Final Fantasy II

The original Final Fantasy on the NES saved its developer, Square, from bankruptcy, and as such, it was natural for them to produce a sequel, Final Fantasy II, an ironic title in retrospect. The first Final Fantasy sequel was originally to see localization, although this attempt saw its termination since it came at the heels of the release of the Super NES, and thus, North American players would not see a legal version of the game until the Final Fantasy Origins compilation for the Sony PlayStation. The following year saw another port of the game, this time to the GameBoy Advance as part of the compilation Final Fantasy I & II: Dawn of Souls, with this version fixing some of the exploitable game mechanics that characterized prior incarnations, and consequentially being a solid experience.

Like its predecessor, Final Fantasy II features a fixed rate of random encounters, with the player’s party of up to four characters squaring off against several enemies, with an apparent maximum of eight foes. In the game menus, the player can set each character to the front or back row, with front row characters dealing yet taking more damage, and back row characters dealing less but taking less damage. Character commands include attacking with their equipped weapon, using MP-consuming magic, which the player can teach characters with consumable spell books outside battle, using an item, or attempting to escape, with the player having up to four attempts to do so, since all characters have this option, if they don’t wish to fight an enemy party.

Character and enemy turn order likely depends upon speed, with most fights flowing at a fluid pace, and the elemental weakness of some foes adding a degree of strategy. Unlike most other installments of the Final Fantasy franchise, the second does not feature a system of experience acquisition and occasional level-ups (although items are still occasional rewards for victory), but instead a system where the player’s characters may occasionally gain increased stats such as HP and strength, likely depending upon which commands they used in battle. The Dawn of Souls version apparently fixes the loophole where players could constantly input commands and cancel them constantly for faster weapon and magical power growth, thus having a greater degree of balance than prior incarnations, although some grinding is still necessary at times, and fights can drag out if the player has been neglecting certain spells throughout the game.

Control is okay, with easy menus and shopping, although there are some points that do a lousy job pointing the player in the right direction, leaving them to use a guide to find out how to advance the main storyline, along with occasional points of no return where the player can potentially find themselves stuck if they don’t save in a separate file.

The story was fairly decent for the original version’s time, focusing on a group of rebels attempting to overthrow an evil emperor, with the first Final Fantasy sequel being perhaps the first RPG to contain this plot element. The translation is largely spotless, although there are some oddities such as Guy speaking caveman-esque pidgin, but the plot ultimately helps the game more than hurts.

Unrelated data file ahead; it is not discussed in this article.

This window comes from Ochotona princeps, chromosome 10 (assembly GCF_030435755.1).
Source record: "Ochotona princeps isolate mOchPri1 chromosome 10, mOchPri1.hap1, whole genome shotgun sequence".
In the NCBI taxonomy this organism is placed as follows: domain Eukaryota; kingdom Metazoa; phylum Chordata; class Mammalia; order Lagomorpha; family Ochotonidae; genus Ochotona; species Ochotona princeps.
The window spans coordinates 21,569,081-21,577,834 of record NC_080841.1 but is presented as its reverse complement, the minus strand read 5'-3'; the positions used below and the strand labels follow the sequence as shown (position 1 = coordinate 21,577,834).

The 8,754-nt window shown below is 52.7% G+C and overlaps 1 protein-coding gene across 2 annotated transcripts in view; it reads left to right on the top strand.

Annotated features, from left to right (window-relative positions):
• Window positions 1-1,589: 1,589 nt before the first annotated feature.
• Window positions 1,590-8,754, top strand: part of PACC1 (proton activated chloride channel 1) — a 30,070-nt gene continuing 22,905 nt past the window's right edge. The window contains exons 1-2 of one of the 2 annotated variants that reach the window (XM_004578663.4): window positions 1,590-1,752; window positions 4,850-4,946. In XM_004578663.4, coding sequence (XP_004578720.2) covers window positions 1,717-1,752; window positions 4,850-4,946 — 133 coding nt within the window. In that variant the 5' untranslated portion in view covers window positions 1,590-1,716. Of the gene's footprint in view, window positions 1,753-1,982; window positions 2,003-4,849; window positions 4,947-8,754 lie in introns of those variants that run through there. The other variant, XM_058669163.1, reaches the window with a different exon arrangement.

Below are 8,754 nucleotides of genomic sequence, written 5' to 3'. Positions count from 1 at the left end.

Nobuo Uematsu, as usual, does a nice job with the first sequel’s soundtrack, with plenty of catchy tracks that the GameBoy Advance’s weak audio fortunately don’t mar, although as has been the case with his other Final Fantasy soundtracks, he only includes one regular battle theme that can get repetitive.

The graphics more or less look the same as in its predecessor’s port, not that this is a bad thing as they still look nice, in spite of the miniature character sprites outside battle and the inanimation of enemies during combat.

Finally, the first sequel is longer than its predecessor, somewhere from fifteen to twenty-five hours depending upon whether the player needs to grind or not, with a new game plus and an extra dungeon potentially boosting this time.

In the end, the Dawn of Souls version of Final Fantasy II is perhaps the definite version of the second installment, what with the developers fixing some of the gameplay loopholes present in prior incarnations, although one could nonetheless consider it to be a dark horse in the long-running franchise, what especially with its unique mechanics that would start a series tradition where each new installment would attempt something radically different. The lack of an experience system would also influence another Square franchise, the SaGa series, the brainchild of one of the first sequel’s designers, Akitoshi Kawazu, with Final Fantasy II at times actually doing a bit better than some of that particular franchise’s installments with the lack of an experience system.

The Good:
+Solid combat with lots of customization.
+Decent story and localization.
+Great music and graphics.

The Bad:
-Sometimes poor direction on how to advance.

The Bottom Line:
A solid Final Fantasy unique even today.

Score Breakdown:
Platform: GameBoy Advance
Game Mechanics: 8/10
Controls: 6/10
Story: 7/10
Music/Sound: 9/10
Graphics: 8/10
Localization: 9/10
Lasting Appeal: 10/10
Difficulty: Medium
Playing Time: 15-25 Hours

Overall: 8.5/10

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